- Note: I prefer to have different SSH keys for personal versus professional. I also find using a naming scheme other than the default helpful in identifying which keypairs are for which use. I realize this might be considered overkill by some but I prefer this and it also helps make the example more illustrative by showing different keys with different accounts.
- You have already setup GitHub public, GitHub Enterprise, BitBucket, Stash, Git-o-lite, or GitLab accounts and added your desired SSH public keys to them.
- You are using OS X or Linux.
- No offense to my Windows buddies here, but things aren’t the same config wise on Windows and I wanted to keep this post simple.
- For purposes of this example, I will use multiple accounts in GitHub public, GitHub Enterprise, BitBucket, and Git-o-lite.
- Note: this SSH config file is abridged to just show the Git relevant portions.
1) Create a SSH Config file for configuring multiple SSH identities.
cd ~/ touch .ssh/config
2) Open the new config file and edit it as follows (customizing for your accounts/keys/etc):
####################################################### # CUSTOM .SSH CONFIG FILE FOR MULTIPLE SSH IDENTITIES # ####################################################### #SSH Github Personal Public Account #Maps to a per repo .git/config email setting to work Host github.com-myuserid-personal HostName github.com User git IdentityFile ~/.email@example.com IdentitiesOnly yes #LogLevel DEBUG3 #SSH Github Personal Public Account GISTS #Maps to a per repo .git/config email setting to work Host github.com-myuserid-personal HostName gists.github.com User git IdentityFile ~/.firstname.lastname@example.org IdentitiesOnly yes #SSH Github Professional Public Account #Maps to a per repo .git/config email setting to work Host github.com-myuserid-professional HostName github.com User git IdentityFile ~/.email@example.com IdentitiesOnly yes #LogLevel DEBUG3 #SSH Github Personal Public Account GISTS #Maps to a per repo .git/config email setting to work Host github.com-myuserid-professionall HostName gists.github.com User git IdentityFile ~/.firstname.lastname@example.org IdentitiesOnly yes #SSH Bitbucket Personal Public Account #Maps to a per repo .git/config email setting to work Host bitbucket.org HostName bitbucket.org User git IdentityFile ~/.email@example.com IdentitiesOnly yes #LogLevel DEBUG3 #SSH Github Enterprise Account #Maps to a per repo .git/config email setting to work Host github.example.com HostName github.example.com User myldapuserid IdentityFile ~/.firstname.lastname@example.org IdentitiesOnly yes #LogLevel DEBUG3 #SSH Private Git-o-lite #Maps to a per repo .git/config email setting to work Host gitolite.example.com HostName gitolite.example.com User gitolite IdentityFile ~/.email@example.com IdentitiesOnly yes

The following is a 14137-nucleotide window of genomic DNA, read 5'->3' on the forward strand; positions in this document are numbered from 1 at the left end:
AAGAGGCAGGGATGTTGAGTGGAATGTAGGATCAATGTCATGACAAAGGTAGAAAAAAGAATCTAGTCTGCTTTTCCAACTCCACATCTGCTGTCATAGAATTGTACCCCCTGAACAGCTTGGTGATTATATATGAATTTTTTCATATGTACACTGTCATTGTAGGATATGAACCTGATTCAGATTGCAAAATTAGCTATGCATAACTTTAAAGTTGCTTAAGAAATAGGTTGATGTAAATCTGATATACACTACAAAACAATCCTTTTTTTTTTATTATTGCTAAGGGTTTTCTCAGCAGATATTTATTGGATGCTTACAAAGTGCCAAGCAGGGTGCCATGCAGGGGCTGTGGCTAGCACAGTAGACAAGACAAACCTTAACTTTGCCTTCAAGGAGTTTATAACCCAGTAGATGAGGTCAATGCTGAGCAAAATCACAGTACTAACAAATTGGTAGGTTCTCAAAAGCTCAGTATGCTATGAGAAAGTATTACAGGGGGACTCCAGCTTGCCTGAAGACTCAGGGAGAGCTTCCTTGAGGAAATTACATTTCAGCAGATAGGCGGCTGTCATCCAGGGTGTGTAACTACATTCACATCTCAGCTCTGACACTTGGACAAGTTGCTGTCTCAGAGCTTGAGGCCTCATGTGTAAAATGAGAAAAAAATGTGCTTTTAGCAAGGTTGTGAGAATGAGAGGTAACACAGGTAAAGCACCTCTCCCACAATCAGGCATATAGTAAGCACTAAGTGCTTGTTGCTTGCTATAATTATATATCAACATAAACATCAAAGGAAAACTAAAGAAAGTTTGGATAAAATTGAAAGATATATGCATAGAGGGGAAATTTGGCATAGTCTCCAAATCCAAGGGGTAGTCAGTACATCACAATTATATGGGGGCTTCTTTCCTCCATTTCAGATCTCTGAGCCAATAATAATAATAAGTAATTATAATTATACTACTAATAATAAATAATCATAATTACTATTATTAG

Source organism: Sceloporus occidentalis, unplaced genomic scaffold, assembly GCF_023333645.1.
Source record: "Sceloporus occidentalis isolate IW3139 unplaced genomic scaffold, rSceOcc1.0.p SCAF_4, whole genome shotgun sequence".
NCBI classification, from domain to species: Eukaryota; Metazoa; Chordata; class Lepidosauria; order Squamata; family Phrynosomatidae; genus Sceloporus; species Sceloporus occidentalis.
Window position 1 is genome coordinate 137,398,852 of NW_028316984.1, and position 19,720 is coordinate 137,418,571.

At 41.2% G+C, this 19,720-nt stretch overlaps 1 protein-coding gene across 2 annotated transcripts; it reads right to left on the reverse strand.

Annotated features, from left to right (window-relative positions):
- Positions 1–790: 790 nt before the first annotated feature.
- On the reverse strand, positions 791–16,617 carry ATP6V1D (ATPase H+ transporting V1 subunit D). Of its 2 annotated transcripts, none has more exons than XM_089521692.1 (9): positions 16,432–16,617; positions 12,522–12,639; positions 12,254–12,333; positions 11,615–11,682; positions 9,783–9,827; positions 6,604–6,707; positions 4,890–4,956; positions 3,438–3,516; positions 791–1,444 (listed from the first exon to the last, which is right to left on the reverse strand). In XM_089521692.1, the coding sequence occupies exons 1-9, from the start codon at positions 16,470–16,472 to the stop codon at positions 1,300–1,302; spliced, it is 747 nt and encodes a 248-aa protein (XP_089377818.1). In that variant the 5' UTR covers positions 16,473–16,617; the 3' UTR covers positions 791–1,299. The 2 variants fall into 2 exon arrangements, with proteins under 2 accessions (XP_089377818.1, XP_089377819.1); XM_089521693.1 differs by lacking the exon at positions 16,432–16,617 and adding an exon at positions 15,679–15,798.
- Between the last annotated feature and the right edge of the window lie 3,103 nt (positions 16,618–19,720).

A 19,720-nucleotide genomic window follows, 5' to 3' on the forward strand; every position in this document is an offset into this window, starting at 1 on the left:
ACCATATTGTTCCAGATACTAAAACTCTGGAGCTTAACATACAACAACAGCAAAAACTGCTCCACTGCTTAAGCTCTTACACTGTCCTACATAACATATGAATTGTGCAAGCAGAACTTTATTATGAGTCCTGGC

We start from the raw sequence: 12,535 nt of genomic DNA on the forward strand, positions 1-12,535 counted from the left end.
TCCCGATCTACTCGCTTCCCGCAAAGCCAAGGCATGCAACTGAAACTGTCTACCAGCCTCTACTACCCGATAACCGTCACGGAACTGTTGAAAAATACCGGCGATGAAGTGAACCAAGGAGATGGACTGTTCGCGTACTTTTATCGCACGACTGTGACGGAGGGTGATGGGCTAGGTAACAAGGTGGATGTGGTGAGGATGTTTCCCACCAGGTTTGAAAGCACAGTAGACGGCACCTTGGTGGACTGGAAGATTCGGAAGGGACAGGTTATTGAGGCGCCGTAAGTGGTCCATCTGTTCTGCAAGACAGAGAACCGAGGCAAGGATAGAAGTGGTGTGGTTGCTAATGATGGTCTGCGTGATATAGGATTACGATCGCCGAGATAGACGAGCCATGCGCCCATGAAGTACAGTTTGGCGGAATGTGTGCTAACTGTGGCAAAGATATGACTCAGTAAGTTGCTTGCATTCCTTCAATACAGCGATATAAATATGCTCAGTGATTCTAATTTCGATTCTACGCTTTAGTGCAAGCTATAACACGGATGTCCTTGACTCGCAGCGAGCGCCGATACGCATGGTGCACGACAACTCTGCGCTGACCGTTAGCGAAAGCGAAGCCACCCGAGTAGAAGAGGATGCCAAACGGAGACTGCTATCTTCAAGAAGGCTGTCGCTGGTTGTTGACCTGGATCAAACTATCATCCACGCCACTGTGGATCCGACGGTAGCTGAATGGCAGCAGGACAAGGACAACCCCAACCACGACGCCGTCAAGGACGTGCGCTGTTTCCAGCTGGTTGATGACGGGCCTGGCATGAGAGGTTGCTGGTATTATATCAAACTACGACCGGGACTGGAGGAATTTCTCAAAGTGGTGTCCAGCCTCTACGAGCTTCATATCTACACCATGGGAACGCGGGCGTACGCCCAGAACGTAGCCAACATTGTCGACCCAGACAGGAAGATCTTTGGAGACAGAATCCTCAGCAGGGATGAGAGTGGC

3) Finally, you will need to modify the .git/config file in each repo you have cloned and will clone to match the name you specified in the Host section of the .ssh/config file for the URL in the remote “origin” section.
This is because Git is using the Hostname in the URL to match the Git hostname for the SSH key. Think of this as kind of a DNS lookup by Git (probably a poor analogy) to locate the SSH hostname.